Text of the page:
opinion

Preventing Data Breaches Staves Off Big Legal Claims

Preventing Data Breaches Staves Off Big Legal Claims
Chad Anderson

Did you hear about the Kimpton Hotel hacking last year? If you are like most of us, probably not. Kimpton was one of thousands of data breach victims in 2016 and their story was lost in the flood of attacks.

In New York state alone, another record breaking year of data breaches saw a total of 1282 breaches reported to the state attorney general comprising 1,596,207 records exposed in 2016.

The costs of keeping data secure pales in comparison to the costs of cleaning up after a hit.

Data security breaches are becoming so commonplace they don’t make news unless millions of records are exposed all at once.

Just last month, a federal judge approved an $11.2 settlement in a class-action lawsuit against Ashley Madison related to a data breach that exposed information stolen from the adult dating website for those seeking extra-marital affairs.

The small breaches just aren’t newsworthy, but Kimpton’s experience should be an important lesson to any business that uses computers.

In a fairly routine data breach, hackers were able to insert malware into Kimpton computer systems that found credit card numbers, expiration dates, verification codes and cardholder names.

Anyone that used a credit card at the front desk of a Kimpton Hotel between Feb. 16, 2016 and July 7 of that year was at risk of compromised credit card information, and the first report of unauthorized charges on a customer’s credit card was made July 15.

Kimpton publicly acknowledged the breach Aug. 31 with few details and without an explanation for why it took so long to disclose the intrusion.

It is likely the delay in notification and other alleged mishandling of the incident only increased customers’ anger, leading Lee Walters, a Kimpton Hotel customer who checked in once during the vulnerable time period, to file a class-action suit against the boutique hotel chain.

It is significant that Mr. Walters does not make a claim that his credit card was used to make unauthorized charges as a result of the breach. Walters claims that his card information is likely among the information copied and now in the hands of ill-intentioned criminals, and that he has had to expend time and effort to monitor his credit card activity for unauthorized use or identity theft. Surviving a motion to dismiss earlier this year, this case moves on to the next stage.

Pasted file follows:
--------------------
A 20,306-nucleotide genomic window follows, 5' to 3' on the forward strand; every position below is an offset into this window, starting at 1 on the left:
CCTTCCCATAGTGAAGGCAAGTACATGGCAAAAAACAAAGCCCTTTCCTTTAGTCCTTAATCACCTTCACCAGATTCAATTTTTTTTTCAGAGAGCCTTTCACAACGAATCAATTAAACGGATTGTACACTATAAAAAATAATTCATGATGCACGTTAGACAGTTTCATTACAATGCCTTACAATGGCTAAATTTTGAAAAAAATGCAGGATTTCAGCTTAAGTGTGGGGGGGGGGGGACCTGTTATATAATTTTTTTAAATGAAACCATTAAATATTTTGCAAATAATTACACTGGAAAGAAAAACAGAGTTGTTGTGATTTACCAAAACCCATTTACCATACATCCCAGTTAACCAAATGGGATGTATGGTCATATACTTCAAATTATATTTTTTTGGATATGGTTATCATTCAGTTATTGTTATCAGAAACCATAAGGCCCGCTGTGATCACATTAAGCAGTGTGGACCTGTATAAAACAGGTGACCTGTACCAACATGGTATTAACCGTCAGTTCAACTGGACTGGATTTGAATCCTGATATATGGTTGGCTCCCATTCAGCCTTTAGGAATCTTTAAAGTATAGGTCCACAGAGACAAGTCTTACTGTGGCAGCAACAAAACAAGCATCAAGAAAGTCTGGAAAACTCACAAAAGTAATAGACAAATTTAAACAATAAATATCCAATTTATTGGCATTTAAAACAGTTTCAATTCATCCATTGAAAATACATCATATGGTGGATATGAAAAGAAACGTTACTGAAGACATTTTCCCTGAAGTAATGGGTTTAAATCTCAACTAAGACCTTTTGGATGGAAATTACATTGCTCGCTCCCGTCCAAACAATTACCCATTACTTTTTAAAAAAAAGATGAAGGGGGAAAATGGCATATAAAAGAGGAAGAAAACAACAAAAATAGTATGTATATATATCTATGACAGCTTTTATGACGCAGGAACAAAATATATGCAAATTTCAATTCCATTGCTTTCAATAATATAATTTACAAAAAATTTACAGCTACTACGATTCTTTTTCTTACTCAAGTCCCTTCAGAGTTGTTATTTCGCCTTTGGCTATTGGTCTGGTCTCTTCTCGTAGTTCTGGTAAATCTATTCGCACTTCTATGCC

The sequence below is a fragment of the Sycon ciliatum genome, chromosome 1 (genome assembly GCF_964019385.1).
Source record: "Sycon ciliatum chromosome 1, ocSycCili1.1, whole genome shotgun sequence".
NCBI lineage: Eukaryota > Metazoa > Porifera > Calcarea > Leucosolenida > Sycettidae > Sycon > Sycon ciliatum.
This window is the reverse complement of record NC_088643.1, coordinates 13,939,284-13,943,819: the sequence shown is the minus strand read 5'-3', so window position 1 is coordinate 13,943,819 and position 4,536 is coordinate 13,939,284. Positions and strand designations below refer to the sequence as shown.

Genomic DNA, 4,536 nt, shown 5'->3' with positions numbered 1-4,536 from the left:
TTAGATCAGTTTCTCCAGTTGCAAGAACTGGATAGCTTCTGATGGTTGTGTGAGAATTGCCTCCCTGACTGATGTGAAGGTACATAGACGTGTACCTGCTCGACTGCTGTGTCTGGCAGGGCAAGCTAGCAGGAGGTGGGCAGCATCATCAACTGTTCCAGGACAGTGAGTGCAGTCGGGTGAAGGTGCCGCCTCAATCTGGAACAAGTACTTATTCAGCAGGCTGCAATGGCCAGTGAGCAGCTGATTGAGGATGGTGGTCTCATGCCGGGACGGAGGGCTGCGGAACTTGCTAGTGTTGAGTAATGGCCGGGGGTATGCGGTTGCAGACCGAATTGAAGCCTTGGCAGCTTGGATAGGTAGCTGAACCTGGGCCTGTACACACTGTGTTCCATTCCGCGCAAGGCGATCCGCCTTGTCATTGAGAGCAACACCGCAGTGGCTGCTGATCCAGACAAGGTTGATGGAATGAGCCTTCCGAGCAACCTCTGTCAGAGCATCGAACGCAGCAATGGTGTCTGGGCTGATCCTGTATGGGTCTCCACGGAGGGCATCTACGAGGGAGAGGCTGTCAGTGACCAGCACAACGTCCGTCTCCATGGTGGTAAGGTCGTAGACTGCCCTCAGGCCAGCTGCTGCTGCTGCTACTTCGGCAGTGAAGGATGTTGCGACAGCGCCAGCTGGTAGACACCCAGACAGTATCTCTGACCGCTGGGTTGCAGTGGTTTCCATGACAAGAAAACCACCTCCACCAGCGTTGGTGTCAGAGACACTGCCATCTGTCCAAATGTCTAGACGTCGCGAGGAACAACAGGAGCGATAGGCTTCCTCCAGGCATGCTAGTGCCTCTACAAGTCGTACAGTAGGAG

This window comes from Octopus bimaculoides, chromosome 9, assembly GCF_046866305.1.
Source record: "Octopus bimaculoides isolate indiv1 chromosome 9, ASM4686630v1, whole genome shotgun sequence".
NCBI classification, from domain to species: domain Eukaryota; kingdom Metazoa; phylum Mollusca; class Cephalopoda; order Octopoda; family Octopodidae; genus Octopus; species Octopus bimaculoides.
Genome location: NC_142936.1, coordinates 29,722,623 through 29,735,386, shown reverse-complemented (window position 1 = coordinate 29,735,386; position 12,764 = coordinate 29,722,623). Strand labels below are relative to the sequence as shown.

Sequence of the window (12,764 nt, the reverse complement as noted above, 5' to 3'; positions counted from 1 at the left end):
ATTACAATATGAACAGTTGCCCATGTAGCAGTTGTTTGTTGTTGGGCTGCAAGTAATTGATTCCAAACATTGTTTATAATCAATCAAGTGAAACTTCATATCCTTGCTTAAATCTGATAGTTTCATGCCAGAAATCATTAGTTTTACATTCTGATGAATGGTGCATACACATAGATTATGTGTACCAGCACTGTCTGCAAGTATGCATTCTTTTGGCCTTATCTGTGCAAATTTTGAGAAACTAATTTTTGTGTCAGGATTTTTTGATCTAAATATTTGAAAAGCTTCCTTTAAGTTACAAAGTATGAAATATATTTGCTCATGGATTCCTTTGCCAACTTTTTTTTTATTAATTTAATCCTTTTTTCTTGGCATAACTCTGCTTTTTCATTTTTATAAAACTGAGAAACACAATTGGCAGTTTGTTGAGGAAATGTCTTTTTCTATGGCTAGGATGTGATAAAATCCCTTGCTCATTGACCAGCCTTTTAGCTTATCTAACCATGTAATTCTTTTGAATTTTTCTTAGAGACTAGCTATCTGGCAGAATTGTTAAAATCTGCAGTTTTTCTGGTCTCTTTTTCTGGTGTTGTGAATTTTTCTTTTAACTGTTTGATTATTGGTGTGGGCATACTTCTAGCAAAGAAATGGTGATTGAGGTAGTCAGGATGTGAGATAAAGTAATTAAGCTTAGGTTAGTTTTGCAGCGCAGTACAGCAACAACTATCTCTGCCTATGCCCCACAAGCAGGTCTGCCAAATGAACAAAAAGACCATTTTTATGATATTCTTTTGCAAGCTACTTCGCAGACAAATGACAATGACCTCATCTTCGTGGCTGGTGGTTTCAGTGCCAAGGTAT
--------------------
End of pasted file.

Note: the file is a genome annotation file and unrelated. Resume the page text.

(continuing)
“The theft of Walters’s payment card data and the time and effort he has expended to monitor his credit are sufficient to demonstrate injury for standing purposes,” according to a ruling in Walters v. Kimpton Hotel & Restaurant Group.

This case is important to every business that accepts credit cards for two reasons. First, it shows that a customer who may have had his data copied but hasn’t had any fraudulent charges has the right to sue for damages. Second, it is important because it is another example of a data breach that could have been avoided.

Normally a person needs to incur some sort of damage before he can bring a lawsuit, commonly referred to as “standing.” If you don’t have any damages, you don’t have standing to bring a lawsuit.

Here, the credit card Lee Walters used to check in to the Kimpton Hotel had not been used for any fraudulent charges, but having to monitor his credit report is enough to give “standing” to file a lawsuit for damages.

This is important because every customer can make this claim after a data breach, so the business that gets hacked can be sued by any customer whose data was stolen.

This dramatically increases the potential cost of a data breach and increases the value of maintaining data securely. Remember the old saying, “An ounce of prevention is worth a pound of cure”?

According to the Poneman Institute Cost of a Data Breach Study, sponsored by IBM, in 2016 the average total cost of a data breach exceeded $4 million. This is an average, so half of breaches cost more and half cost less, but data breaches can be extraordinarily costly events, threatening the ability of some business to continue as a going concern.

The costs of keeping data secure pales in comparison to the costs of cleaning up after a hit. A good business will take the necessary steps, and apportion the necessary budget, to keep all assets safe, including electronic data assets.

The second reason why this case is important is that the breach could have been avoided if Kimpton had taken some reasonable steps to protect customer data against known threats.

The malware allegedly used in the breach was a variant of “BlackPOS,” a malware strain that had been used to breach security at several of Kimpton’s competitors, including Hilton, Starwood, Mandarin Oriental, White Lodging, and the Trump Collection.

If Kimpton had simply acted quickly to protect itself from the very same attacks that had been carried out against other hotels, it could have avoided the data breach altogether.

A simple hack that could have been avoided by upgrading systems to fend off known threats became a federal class-action suit, with damage to reputation tagging along for the ride.

Conclusion

Maintaining security is a cost of doing business in any field. We know the importance of things like locks, cameras, and security guards to protect the physical assets of a business but when it comes to protecting electronic data, many businesses still do not realize the risks of underestimating the need for ongoing cybersecurity efforts and take chances.

Kimpton was not the first, and certainly not the last, company to roll the dice and lose big. What does your company do to protect valuable data, and is that enough?

Chad Anderson is an Arizona attorney working in the area of cybersecurity and data privacy. He can be reached at chad@chadknowslaw.com.

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